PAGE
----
If you have a green card and you're married and your spouse is in your home country, by all means, file the petition anyway. Don't let Trump's proclamation stop you from doing that because you don't want to just wait to see what's going to happen. You want to get going now on this.
But to answer the question at hand... How would accepting unemployment benefits mess up the visa petition? It's not the fact that this petitioner accepts unemployment benefits. There's absolutely nothing wrong with accepting unemployment benefits. Unemployment benefits are not welfare. They are not government assistance.
This is a private, state-regulated insurance program that's set up for people who lose their jobs and become unemployed. So you're well within your legal rights as a permanent resident to accept unemployment benefits.
<2h>The public charge determination
However, it will impact a case, like this one, when it comes to the public charge determination. The public charge determination is a discretionary decision based on the totality of the circumstances.
The new public charge rules came out in February of 2020. Before they came out, the public charge determination was based entirely and exclusively on the affidavit of support. The affidavit of support is based on whether you have an income that's equal to at least 125% of the poverty limit for your household size.
And if you lose your job and you're unemployed, then you don't have an income. So you would not be able to meet the affidavit of support requirements. Maybe you could file the affidavit based on assets. That's possible. But it gets complicated.
What you could do instead
What I'd usually do in these situations is to encourage people, who file petitions and who lose their jobs, to find a new person to step in and file an affidavit of support to help out as a joint sponsor. But if you, as a petitioner, lose your job, the affidavit of support is only one factor. It is a significant negative factor to be unemployed.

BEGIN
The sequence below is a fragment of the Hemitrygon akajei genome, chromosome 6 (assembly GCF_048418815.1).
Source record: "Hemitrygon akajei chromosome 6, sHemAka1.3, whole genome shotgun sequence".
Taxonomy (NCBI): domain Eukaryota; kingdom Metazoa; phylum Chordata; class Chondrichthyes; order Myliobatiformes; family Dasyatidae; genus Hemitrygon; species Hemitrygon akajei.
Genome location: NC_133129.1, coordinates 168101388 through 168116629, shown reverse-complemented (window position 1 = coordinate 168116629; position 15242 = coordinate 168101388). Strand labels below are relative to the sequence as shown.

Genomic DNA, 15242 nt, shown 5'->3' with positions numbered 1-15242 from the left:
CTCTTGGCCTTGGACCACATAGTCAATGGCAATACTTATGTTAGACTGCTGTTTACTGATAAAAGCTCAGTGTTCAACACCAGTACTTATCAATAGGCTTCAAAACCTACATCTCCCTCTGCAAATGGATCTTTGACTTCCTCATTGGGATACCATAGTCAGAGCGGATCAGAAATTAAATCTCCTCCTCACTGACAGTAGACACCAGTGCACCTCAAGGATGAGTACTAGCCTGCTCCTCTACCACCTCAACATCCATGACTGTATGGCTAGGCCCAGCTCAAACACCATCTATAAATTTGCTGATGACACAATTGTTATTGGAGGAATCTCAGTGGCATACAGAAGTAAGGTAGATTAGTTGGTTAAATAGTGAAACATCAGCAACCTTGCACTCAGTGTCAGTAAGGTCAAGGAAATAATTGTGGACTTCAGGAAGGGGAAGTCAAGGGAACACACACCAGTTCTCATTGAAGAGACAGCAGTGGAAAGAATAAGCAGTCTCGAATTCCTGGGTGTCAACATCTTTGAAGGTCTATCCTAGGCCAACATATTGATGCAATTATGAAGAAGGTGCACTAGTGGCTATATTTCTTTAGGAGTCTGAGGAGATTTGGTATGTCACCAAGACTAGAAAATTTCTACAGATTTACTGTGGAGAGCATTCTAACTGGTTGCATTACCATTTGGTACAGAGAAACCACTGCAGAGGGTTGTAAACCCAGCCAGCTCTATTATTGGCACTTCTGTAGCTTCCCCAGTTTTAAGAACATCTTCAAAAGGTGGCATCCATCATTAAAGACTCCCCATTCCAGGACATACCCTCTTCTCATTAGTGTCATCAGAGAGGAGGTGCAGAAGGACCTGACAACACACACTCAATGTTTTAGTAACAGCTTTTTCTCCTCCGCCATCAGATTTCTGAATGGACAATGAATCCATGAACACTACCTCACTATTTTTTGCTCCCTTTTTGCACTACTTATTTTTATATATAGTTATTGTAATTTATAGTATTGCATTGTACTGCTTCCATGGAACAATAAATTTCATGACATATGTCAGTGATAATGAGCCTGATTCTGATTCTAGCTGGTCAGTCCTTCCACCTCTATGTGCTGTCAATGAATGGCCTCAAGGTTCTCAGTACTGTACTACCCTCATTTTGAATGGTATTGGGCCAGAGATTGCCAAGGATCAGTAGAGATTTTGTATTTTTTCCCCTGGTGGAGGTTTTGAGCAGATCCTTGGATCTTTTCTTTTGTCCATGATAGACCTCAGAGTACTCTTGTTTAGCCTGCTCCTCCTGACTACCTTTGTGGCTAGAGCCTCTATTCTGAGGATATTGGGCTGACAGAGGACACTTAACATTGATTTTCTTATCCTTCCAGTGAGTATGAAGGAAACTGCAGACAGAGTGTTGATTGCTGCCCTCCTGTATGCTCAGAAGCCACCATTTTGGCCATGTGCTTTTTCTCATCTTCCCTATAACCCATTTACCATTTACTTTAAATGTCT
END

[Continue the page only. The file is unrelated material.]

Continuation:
So it's not accepting unemployment benefits, per se, that's going to damage your chances. It's not like the consulate is going to look at it and say, "Well, wait a minute. We'd like to approve your petition. But you, the petitioner, took unemployment benefits." It's not the unemployment benefits, per se, that are going to cause you problems. It's the fact that you're unemployed.
What you should do
And if you're unemployed, that would be a significant negative factor in the totality of circumstances analysis. Hopefully, someone who loses their job can find another job. I realize it's tough right now. Still, someone in this situation should start looking for a new job right away. Also, look at whether you can meet the affidavit of support requirements through assets.
Finally, see if you can line up an affidavit of support from a joint sponsor, from someone else who is a permanent resident, a US citizen or a US citizen who lives in the United States, who is employed and has sufficient income or assets. And let's put in a new affidavit of support from the new person if necessary. That's my answer to part one of this question.
About the other question
In my follow-up video and post, I'm going to answer the question about whether accepting unemployment benefits would negatively impact an application for naturalization. I hope you will find that helpful as well.
If you have any other questions, reach out to me. Let me know. I'd be happy to help you. Don't get discouraged right now. There's a lot of negative information out there. I want you to stay positive. Be determined to achieve your immigration goals.